President Trump, China's Xi Jinping talk North Korea as tension builds over nuclear threat

BEIJING (Reuters) - Chinese President Xi Jinping called for a peaceful resolution of rising tension on the Korean peninsula in a telephone conversation with U.S. President Donald Trump on Wednesday, as a U.S. aircraft carrier strike group steamed towards the region.

Trump's call with Xi, just days after they met in the United States, came as an influential state-run Chinese newspaper warned that the Korean peninsula was the closest it has been to a "military clash" since North Korea's first nuclear test in 2006.

The communication between the leaders underscores the increasing sense of urgency as tension escalates amid concern that reclusive North Korea could soon conduct a sixth nuclear test, or more missile launches, and Trump's threat of unilateral action to solve the problem.

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U.S. President Donald Trump and first lady Melania Trump welcome Chinese President Xi Jinping and Madame Peng Liyuan for dinner at the start of their summit at Trump?s Mar-a-Lago estate in West Palm Beach, Florida, U.S. April 6, 2017. REUTERS/Carlos Barria
US First Lady Melania Trump awaits the arrival of Chinese President Xi Jinping and his wife Peng Liyuan at the Mar-a-Lago estate in West Palm Beach, Florida, on April 6, 2017. / AFP PHOTO / JIM WATSON (Photo credit should read JIM WATSON/AFP/Getty Images)
U.S. President Donald Trump and First Lady Melania Trump welcome Chinese President Xi Jinping and first lady Peng Liyuan at Mar-a-Lago estate in Palm Beach, Florida, U.S., April 6, 2017. REUTERS/Carlos Barria
U.S. President Donald Trump and First Lady Melania Trump welcome Chinese President Xi Jinping and first lady Peng Liyuan at Mar-a-Lago estate in Palm Beach, Florida, U.S., April 6, 2017. REUTERS/Carlos Barria
Chinese President Xi Jinping and U.S. President Donald Trump attend a dinner accompanied by first ladies Peng Liyuan (2nd-L) and Melania Trump (R) at Trump's Mar-a-Lago estate in West Palm Beach, Florida, U.S., April 6, 2017. REUTERS/Carlos Barria
U.S. President Donald Trump and First Lady Melania Trump welcome Chinese President Xi Jinping and first lady Peng Liyuan at Mar-a-Lago estate in Palm Beach, Florida, U.S., April 6, 2017. REUTERS/Carlos Barria TPX IMAGES OF THE DAY
U.S. President Donald Trump and First Lady Melania Trump welcome Chinese President Xi Jinping and first lady Peng Liyuan at Mar-a-Lago estate in Palm Beach, Florida, U.S., April 6, 2017. REUTERS/Carlos Barria
US First Lady Melania Trump (R) and US President Donald Trump (C) await the arrival of Chinese President Xi Jinping and his wife Peng Liyuan at the Mar-a-Lago estate in West Palm Beach, Florida, on April 6, 2017. / AFP PHOTO / JIM WATSON (Photo credit should read JIM WATSON/AFP/Getty Images)
US First Lady Melania Trump (R) and US President Donald Trump (2nd R) welcome Chinese President Xi Jinping (2nd L) and his wife Peng Liyuan (L) to the Mar-a-Lago estate in West Palm Beach, Florida, on April 6, 2017. / AFP PHOTO / JIM WATSON (Photo credit should read JIM WATSON/AFP/Getty Images)
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Trump had ordered the USS Carl Vinson aircraft carrier group to head to the Korean peninsula in an attempt to deter North Korea's nuclear and long-range missile ambitions, which it is developing in defiance of U.N. resolutions and sanctions.

Trump pressed Xi to do more to curb North Korea's nuclear programme when they held their first face-to-face meeting in Florida last week.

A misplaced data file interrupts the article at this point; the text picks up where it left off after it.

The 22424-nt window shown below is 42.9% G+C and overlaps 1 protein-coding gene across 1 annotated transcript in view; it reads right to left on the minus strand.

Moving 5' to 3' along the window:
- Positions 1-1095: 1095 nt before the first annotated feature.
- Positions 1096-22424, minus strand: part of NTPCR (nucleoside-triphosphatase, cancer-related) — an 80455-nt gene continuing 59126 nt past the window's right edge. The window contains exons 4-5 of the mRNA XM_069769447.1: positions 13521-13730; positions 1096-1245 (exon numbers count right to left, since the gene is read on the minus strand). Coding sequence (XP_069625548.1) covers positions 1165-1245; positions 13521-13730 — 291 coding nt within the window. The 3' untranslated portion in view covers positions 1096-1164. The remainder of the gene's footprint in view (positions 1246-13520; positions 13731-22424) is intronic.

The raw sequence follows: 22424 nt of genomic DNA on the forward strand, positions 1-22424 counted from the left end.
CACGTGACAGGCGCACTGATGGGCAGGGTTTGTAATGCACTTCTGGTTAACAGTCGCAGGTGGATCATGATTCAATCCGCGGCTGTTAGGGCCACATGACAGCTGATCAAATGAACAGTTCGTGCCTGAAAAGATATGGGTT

He said on Twitter on Tuesday that North Korea was "looking for trouble" and the United States would "solve the problem" with or without China's help.

In their telephone call, Xi stressed that China "is committed to the target of denuclearization on the peninsula, safeguarding peace and stability on the peninsula, and advocates resolving problems through peaceful means", Chinese state broadcaster CCTV said.

Chinese Foreign Ministry spokesman Lu Kang, who said Trump had initiated the call, urged everyone to lower the tension.

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"We hope that the relevant parties do not adopt irresponsible actions. Under the current circumstances, this is very dangerous," Lu told reporters at a regular press briefing.

China's Global Times newspaper said in an editorial North Korea should halt any plan for nuclear and missile activities "for its own security". While widely read in China and run by the ruling Communist Party's official People's Daily, the Global Times does not represent government policy.

The newspaper noted Trump's recent decision to launch 59 Tomahawk missiles at a Syrian airfield in response to a deadly gas attack last week.

"Not only is Washington brimming with confidence and arrogance following the missile attacks on Syria, but Trump is also willing to be regarded as a man who honours his promises," it said.

"The U.S. is making up its mind to stop the North from conducting further nuclear tests. It doesn't plan to co-exist with a nuclear-armed Pyongyang," it said.

"Pyongyang should avoid making mistakes at this time."

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A missile is carried by a military vehicle during a parade to commemorate the 60th anniversary of the signing of a truce in the 1950-1953 Korean War, at Kim Il-sung Square in Pyongyang July 27, 2013. REUTERS/Jason Lee (NORTH KOREA - Tags: POLITICS MILITARY ANNIVERSARY)
Engineers check the base of Unha-3 (Milky Way 3) rocket sitting on a launch pad at the West Sea Satellite Launch Site, during a guided media tour by North Korean authorities in the northwest of Pyongyang April 8, 2012. REUTERS/Bobby Yip (NORTH KOREA - Tags: POLITICS MILITARY SCIENCE TECHNOLOGY)